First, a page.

This moment – self care Sundays


Natalie Mix

The first page of my Self Care Sunday journaling from this past week

I wouldn’t be doing this column justice if I didn’t admit that I was sobbing mere minutes ago. 

As I sat down to write, my attention strayed to the old stories on my staff profile—a valiant effort to grasp at inspiration—and I came across my Countless Thanks from last November. For the second time in the past year, that article brought me to tears. 

I am intermittently astounded by how far I’ve come since last November. I can never quite put that feeling into words, but it’s almost like tossing paints at a canvas on a whim, holding tightly to the best intentions as I do so, not being able to see how it’s all turning out, and then suddenly being shown that painting in its full glory, proving that every smatter of paint on that canvas was working towards this. 

Reading my Countless Thanks is like being shown a before shot of that canvas, the overwhelming emptiness of it all, and being able to truly understand the progress that has been made. 

That progress is measurable in a menagerie of minute details, but most notably, my Sundays. 

For as long as I can remember, the thought of Sundays has been accompanied by overwhelming anxiety. I couldn’t pinpoint when that changed, or if it’s truly changed that drastically at all, but I know it’s different now. 

Sundays are sunlight shining through the big double doors in the living room, loudly resenting that I’m being forced to sit through an online church service, but quietly appreciating the time that I get to spend with my family.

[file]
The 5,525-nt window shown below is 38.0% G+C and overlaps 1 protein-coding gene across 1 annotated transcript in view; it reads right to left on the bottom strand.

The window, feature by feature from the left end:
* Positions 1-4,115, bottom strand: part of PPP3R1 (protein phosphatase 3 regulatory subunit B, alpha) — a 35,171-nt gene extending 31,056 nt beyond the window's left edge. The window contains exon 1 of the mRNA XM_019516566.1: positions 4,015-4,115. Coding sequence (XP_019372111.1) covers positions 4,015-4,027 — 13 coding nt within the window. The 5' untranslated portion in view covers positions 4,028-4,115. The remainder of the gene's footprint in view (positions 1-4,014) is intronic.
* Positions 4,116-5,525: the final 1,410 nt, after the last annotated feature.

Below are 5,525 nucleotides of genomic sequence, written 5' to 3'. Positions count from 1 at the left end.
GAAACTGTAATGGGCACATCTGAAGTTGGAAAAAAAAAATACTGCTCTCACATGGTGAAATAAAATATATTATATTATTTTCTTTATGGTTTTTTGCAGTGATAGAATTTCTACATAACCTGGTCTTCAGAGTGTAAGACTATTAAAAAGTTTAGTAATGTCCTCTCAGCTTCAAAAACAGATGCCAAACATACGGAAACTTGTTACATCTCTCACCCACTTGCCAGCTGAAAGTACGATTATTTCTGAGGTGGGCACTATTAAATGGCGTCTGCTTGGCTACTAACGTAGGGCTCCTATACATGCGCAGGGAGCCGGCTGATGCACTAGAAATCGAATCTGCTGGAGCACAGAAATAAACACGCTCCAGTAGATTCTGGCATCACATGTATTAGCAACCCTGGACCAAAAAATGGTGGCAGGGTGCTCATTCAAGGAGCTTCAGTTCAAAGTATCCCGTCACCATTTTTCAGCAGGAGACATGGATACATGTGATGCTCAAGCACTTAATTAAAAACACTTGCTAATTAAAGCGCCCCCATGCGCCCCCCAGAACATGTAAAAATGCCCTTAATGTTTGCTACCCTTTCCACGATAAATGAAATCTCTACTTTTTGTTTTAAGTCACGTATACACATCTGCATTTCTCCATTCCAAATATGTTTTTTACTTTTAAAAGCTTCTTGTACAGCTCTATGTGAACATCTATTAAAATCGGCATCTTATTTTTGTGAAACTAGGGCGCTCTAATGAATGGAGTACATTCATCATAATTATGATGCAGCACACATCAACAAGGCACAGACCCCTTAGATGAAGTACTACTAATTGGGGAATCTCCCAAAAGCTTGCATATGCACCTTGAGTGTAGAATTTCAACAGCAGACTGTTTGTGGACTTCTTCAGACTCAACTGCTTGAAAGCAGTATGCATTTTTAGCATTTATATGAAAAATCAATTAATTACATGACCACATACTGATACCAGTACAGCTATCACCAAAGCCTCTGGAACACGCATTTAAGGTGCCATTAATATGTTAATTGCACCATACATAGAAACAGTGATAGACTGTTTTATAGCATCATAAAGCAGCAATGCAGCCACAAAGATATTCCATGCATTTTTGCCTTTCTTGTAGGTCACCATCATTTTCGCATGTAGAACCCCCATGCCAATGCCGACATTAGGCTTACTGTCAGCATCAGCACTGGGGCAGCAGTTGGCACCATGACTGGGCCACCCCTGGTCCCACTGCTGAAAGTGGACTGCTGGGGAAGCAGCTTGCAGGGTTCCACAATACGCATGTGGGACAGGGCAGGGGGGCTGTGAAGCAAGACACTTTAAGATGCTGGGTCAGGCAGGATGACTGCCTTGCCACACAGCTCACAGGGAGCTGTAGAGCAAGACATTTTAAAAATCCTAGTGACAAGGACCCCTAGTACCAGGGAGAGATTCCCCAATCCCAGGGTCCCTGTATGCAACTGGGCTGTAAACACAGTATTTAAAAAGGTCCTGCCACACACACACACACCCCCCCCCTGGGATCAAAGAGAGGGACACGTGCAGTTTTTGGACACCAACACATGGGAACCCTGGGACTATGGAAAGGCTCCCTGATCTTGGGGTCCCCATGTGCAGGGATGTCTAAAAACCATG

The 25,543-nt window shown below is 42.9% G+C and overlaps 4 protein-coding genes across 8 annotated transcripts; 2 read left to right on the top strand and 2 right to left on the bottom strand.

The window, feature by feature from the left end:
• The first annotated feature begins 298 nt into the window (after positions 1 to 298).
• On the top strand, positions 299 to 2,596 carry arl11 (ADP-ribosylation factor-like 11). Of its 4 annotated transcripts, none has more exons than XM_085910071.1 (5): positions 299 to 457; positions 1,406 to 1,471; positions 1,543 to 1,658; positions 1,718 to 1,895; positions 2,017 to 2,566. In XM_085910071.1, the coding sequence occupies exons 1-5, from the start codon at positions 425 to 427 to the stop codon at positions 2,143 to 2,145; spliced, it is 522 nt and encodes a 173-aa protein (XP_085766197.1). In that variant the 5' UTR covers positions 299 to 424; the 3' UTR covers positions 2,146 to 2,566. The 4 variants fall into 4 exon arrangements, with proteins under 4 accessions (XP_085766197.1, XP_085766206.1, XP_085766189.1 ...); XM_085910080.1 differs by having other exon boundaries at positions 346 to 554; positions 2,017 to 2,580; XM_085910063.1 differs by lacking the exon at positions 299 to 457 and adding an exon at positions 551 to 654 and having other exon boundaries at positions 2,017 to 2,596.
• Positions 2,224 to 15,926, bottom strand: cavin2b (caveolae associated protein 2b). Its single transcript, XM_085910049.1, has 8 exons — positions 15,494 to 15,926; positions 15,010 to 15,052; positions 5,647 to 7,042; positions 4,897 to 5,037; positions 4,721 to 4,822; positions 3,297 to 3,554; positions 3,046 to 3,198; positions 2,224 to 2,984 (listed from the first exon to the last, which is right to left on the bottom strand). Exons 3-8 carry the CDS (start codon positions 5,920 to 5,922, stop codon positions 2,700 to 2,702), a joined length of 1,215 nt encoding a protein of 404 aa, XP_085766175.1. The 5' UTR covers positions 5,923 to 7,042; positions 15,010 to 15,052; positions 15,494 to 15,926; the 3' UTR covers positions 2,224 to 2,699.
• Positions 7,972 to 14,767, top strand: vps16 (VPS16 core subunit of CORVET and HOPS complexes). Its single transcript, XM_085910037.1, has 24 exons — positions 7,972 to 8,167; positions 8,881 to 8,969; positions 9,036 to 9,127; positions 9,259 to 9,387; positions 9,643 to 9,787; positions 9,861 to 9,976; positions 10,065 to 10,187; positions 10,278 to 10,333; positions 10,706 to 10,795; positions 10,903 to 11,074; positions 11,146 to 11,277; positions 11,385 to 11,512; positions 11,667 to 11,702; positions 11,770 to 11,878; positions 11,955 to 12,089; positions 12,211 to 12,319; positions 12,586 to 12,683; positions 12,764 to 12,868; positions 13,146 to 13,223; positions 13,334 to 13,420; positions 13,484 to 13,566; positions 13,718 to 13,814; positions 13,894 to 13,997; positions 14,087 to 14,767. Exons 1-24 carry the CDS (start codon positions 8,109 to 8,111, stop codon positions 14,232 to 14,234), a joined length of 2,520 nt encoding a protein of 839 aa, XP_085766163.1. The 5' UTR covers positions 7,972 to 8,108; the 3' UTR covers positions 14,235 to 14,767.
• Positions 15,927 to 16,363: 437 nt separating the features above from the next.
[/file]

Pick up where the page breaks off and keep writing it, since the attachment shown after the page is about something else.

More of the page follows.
Sundays are trips to Meijer with a plan in Notes app that I will definitely stray from, food prepping in the kitchen far too late at night, feeling proud of the canvas tote bag that I’ll carry around all week. 

Sundays are sometimes afternoons spent in the quaint ambiance of my job, and sometimes car rides listening to new music while trying not to laugh too much, and sometimes long hours spent with my friends, ignoring that tomorrow is Monday. 

And now, I’m trying something new on Sundays, something that sparks sprouts of excitement whenever I think about it, something that I have dubbed “Self Care Sundays,” as cheesy as that may sound.

What it means is that this whole Editor in Chief thing encompasses far more than I ever understood, and while I could not be more grateful for it, it requires me to purposefully partition off time for myself. What it means is that I’ve committed myself to intentionality this year, to slowing down, to being in the moment, and I can’t do that if I allow myself to be swept away by the bustle of responsibilities and opportunities. 

So Self Care Sundays consist of a guided journaling exercise that I created and a couple of other centering tasks that work for me personally: listening to one new song in its entirety, doing one thing that the person I want to become would do, and finding a place that makes me happy to journal in. 

This week was the maiden voyage of Self Care Sundays, and I already managed to disappoint myself. I failed to do “the one thing that the person I want to become would do,” I wasn’t sitting down to journal until 11 o’clock, and I couldn’t shake the whispers that I’d wasted the day away. 

But I still made my cup of Egyptian Licorice tea, lit my Autumn Sugared Leaves candle that I’d bought earlier that day, and curled up in bed with my journal and a needle-point pen.

When I bookmarked and closed the journal three-and-a-half cursive-filled pages later, I was filled with a sense of peace, already counting down the days until I would journal again. 

This is exactly what I hoped to do with this editor’s column—to be intentional about trying new things that may help me slow down. And the more and more I’ve pondered this column, I’ve embraced the idea of having you—whoever you are reading this—try these things with me. 

So my first challenge for you is Self Care Sundays, however they look for you. If you don’t like to journal, find a different way to express yourself and focus on the highlights of your week. If you aren’t energized by the tasks that I chose for myself, pick different tasks. If Sundays aren’t a day of the week that works for you, pick a different day. 

There are no rules here, simply an invitation to join me in slowing down and focusing on the moment.